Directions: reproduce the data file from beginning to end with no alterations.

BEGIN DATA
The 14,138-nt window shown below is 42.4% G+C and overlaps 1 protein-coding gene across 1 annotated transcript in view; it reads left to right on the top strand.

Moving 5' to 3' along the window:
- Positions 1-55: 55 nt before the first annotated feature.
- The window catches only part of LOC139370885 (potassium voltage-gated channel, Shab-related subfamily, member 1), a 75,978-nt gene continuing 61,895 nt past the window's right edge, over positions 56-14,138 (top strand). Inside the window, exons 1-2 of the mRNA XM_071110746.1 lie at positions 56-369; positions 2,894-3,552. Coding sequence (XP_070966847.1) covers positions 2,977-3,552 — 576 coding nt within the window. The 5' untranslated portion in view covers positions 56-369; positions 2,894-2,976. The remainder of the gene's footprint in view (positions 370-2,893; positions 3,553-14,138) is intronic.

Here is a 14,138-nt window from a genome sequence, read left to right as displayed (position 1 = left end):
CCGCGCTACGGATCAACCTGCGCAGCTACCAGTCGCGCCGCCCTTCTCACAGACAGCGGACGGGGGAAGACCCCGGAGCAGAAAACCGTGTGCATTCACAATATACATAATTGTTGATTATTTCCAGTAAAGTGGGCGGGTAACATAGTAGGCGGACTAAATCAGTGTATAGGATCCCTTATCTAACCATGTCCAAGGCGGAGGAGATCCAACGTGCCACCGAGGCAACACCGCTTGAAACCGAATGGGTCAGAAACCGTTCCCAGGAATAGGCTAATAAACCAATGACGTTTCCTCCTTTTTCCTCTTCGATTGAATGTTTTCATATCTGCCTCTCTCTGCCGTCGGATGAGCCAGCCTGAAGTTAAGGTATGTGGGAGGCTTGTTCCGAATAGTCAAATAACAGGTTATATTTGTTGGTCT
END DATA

The 14,138-nt window shown below is 42.4% G+C and overlaps 1 protein-coding gene across 1 annotated transcript in view; it reads left to right on the top strand.

Moving 5' to 3' along the window:
- Positions 1-55: 55 nt before the first annotated feature.
- The window catches only part of LOC139370885 (potassium voltage-gated channel, Shab-related subfamily, member 1), a 75,978-nt gene continuing 61,895 nt past the window's right edge, over positions 56-14,138 (top strand). Inside the window, exons 1-2 of the mRNA XM_071110746.1 lie at positions 56-369; positions 2,894-3,552. Coding sequence (XP_070966847.1) covers positions 2,977-3,552 — 576 coding nt within the window. The 5' untranslated portion in view covers positions 56-369; positions 2,894-2,976. The remainder of the gene's footprint in view (positions 370-2,893; positions 3,553-14,138) is intronic.

Here is a 14,138-nt window from a genome sequence, read left to right as displayed (position 1 = left end):
CCGCGCTACGGATCAACCTGCGCAGCTACCAGTCGCGCCGCCCTTCTCACAGACAGCGGACGGGGGAAGACCCCGGAGCAGAAAACCGTGTGCATTCACAATATACATAATTGTTGATTATTTCCAGTAAAGTGGGCGGGTAACATAGTAGGCGGACTAAATCAGTGTATAGGATCCCTTATCTAACCATGTCCAAGGCGGAGGAGATCCAACGTGCCACCGAGGCAACACCGCTTGAAACCGAATGGGTCAGAAACCGTTCCCAGGAATAGGCTAATAAACCAATGACGTTTCCTCCTTTTTCCTCTTCGATTGAATGTTTTCATATCTGCCTCTCTCTGCCGTCGGATGAGCCAGCCTGAAGTTAAGGTATGTGGGAGGCTTGTTCCGAATAGTCAAATAACAGGTTATATTTGTTGGTCT